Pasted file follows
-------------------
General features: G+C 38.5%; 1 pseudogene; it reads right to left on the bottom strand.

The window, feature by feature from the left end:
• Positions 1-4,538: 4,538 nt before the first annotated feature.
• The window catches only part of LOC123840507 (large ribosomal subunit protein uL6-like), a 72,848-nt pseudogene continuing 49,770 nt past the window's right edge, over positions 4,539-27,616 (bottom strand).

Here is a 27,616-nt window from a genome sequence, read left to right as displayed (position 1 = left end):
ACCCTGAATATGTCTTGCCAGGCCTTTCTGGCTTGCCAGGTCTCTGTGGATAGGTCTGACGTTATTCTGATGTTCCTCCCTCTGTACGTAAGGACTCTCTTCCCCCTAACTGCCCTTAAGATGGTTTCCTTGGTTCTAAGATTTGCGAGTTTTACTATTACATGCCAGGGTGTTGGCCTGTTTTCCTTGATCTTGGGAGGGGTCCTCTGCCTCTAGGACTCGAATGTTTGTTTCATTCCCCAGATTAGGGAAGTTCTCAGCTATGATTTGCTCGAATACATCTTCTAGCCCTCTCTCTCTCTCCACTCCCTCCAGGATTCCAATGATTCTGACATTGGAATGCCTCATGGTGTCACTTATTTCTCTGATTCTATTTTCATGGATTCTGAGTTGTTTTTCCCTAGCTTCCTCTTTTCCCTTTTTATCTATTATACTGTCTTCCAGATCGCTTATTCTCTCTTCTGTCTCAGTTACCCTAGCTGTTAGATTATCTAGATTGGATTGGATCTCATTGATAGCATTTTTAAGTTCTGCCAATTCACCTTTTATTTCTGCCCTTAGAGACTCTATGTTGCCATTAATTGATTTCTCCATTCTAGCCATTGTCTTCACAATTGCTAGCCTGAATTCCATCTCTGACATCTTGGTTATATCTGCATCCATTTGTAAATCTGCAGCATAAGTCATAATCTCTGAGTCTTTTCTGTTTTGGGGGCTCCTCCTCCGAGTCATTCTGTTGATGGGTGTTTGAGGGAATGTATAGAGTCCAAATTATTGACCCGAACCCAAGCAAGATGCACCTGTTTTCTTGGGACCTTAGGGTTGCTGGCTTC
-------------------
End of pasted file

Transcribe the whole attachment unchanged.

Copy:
General features: G+C 38.5%; 1 pseudogene; it reads right to left on the bottom strand.

The window, feature by feature from the left end:
• Positions 1-4,538: 4,538 nt before the first annotated feature.
• The window catches only part of LOC123840507 (large ribosomal subunit protein uL6-like), a 72,848-nt pseudogene continuing 49,770 nt past the window's right edge, over positions 4,539-27,616 (bottom strand).

Here is a 27,616-nt window from a genome sequence, read left to right as displayed (position 1 = left end):
ACCCTGAATATGTCTTGCCAGGCCTTTCTGGCTTGCCAGGTCTCTGTGGATAGGTCTGACGTTATTCTGATGTTCCTCCCTCTGTACGTAAGGACTCTCTTCCCCCTAACTGCCCTTAAGATGGTTTCCTTGGTTCTAAGATTTGCGAGTTTTACTATTACATGCCAGGGTGTTGGCCTGTTTTCCTTGATCTTGGGAGGGGTCCTCTGCCTCTAGGACTCGAATGTTTGTTTCATTCCCCAGATTAGGGAAGTTCTCAGCTATGATTTGCTCGAATACATCTTCTAGCCCTCTCTCTCTCTCCACTCCCTCCAGGATTCCAATGATTCTGACATTGGAATGCCTCATGGTGTCACTTATTTCTCTGATTCTATTTTCATGGATTCTGAGTTGTTTTTCCCTAGCTTCCTCTTTTCCCTTTTTATCTATTATACTGTCTTCCAGATCGCTTATTCTCTCTTCTGTCTCAGTTACCCTAGCTGTTAGATTATCTAGATTGGATTGGATCTCATTGATAGCATTTTTAAGTTCTGCCAATTCACCTTTTATTTCTGCCCTTAGAGACTCTATGTTGCCATTAATTGATTTCTCCATTCTAGCCATTGTCTTCACAATTGCTAGCCTGAATTCCATCTCTGACATCTTGGTTATATCTGCATCCATTTGTAAATCTGCAGCATAAGTCATAATCTCTGAGTCTTTTCTGTTTTGGGGGCTCCTCCTCCGAGTCATTCTGTTGATGGGTGTTTGAGGGAATGTATAGAGTCCAAATTATTGACCCGAACCCAAGCAAGATGCACCTGTTTTCTTGGGACCTTAGGGTTGCTGGCTTC